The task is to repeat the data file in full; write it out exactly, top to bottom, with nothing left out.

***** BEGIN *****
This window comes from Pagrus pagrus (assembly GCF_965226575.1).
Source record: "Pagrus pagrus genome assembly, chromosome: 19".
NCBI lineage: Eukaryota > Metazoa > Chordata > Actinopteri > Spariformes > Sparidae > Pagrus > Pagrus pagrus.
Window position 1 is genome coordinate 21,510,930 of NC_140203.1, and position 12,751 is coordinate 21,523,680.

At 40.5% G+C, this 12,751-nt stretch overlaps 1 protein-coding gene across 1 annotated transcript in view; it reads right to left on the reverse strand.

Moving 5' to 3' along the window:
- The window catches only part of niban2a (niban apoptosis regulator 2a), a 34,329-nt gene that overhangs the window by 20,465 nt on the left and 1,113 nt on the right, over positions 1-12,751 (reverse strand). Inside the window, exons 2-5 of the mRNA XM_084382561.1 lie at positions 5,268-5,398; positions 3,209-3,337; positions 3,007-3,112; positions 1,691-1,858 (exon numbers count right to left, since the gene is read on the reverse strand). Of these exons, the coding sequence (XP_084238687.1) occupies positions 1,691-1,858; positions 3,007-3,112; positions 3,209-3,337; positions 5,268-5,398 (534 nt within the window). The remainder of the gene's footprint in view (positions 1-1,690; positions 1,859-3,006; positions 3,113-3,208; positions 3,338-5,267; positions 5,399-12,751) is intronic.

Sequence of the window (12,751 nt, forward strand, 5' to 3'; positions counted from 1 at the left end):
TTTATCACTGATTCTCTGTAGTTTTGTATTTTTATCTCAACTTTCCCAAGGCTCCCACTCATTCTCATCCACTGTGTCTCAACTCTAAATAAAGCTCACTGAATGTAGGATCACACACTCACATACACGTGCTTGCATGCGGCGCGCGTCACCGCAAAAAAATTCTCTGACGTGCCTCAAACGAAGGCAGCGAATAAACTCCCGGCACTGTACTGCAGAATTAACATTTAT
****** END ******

This window comes from Pagrus pagrus (assembly GCF_965226575.1).
Source record: "Pagrus pagrus genome assembly, chromosome: 19".
NCBI lineage: Eukaryota > Metazoa > Chordata > Actinopteri > Spariformes > Sparidae > Pagrus > Pagrus pagrus.
Window position 1 is genome coordinate 21,510,930 of NC_140203.1, and position 12,751 is coordinate 21,523,680.

At 40.5% G+C, this 12,751-nt stretch overlaps 1 protein-coding gene across 1 annotated transcript in view; it reads right to left on the reverse strand.

Moving 5' to 3' along the window:
- The window catches only part of niban2a (niban apoptosis regulator 2a), a 34,329-nt gene that overhangs the window by 20,465 nt on the left and 1,113 nt on the right, over positions 1-12,751 (reverse strand). Inside the window, exons 2-5 of the mRNA XM_084382561.1 lie at positions 5,268-5,398; positions 3,209-3,337; positions 3,007-3,112; positions 1,691-1,858 (exon numbers count right to left, since the gene is read on the reverse strand). Of these exons, the coding sequence (XP_084238687.1) occupies positions 1,691-1,858; positions 3,007-3,112; positions 3,209-3,337; positions 5,268-5,398 (534 nt within the window). The remainder of the gene's footprint in view (positions 1-1,690; positions 1,859-3,006; positions 3,113-3,208; positions 3,338-5,267; positions 5,399-12,751) is intronic.

Sequence of the window (12,751 nt, forward strand, 5' to 3'; positions counted from 1 at the left end):
TTTATCACTGATTCTCTGTAGTTTTGTATTTTTATCTCAACTTTCCCAAGGCTCCCACTCATTCTCATCCACTGTGTCTCAACTCTAAATAAAGCTCACTGAATGTAGGATCACACACTCACATACACGTGCTTGCATGCGGCGCGCGTCACCGCAAAAAAATTCTCTGACGTGCCTCAAACGAAGGCAGCGAATAAACTCCCGGCACTGTACTGCAGAATTAACATTTAT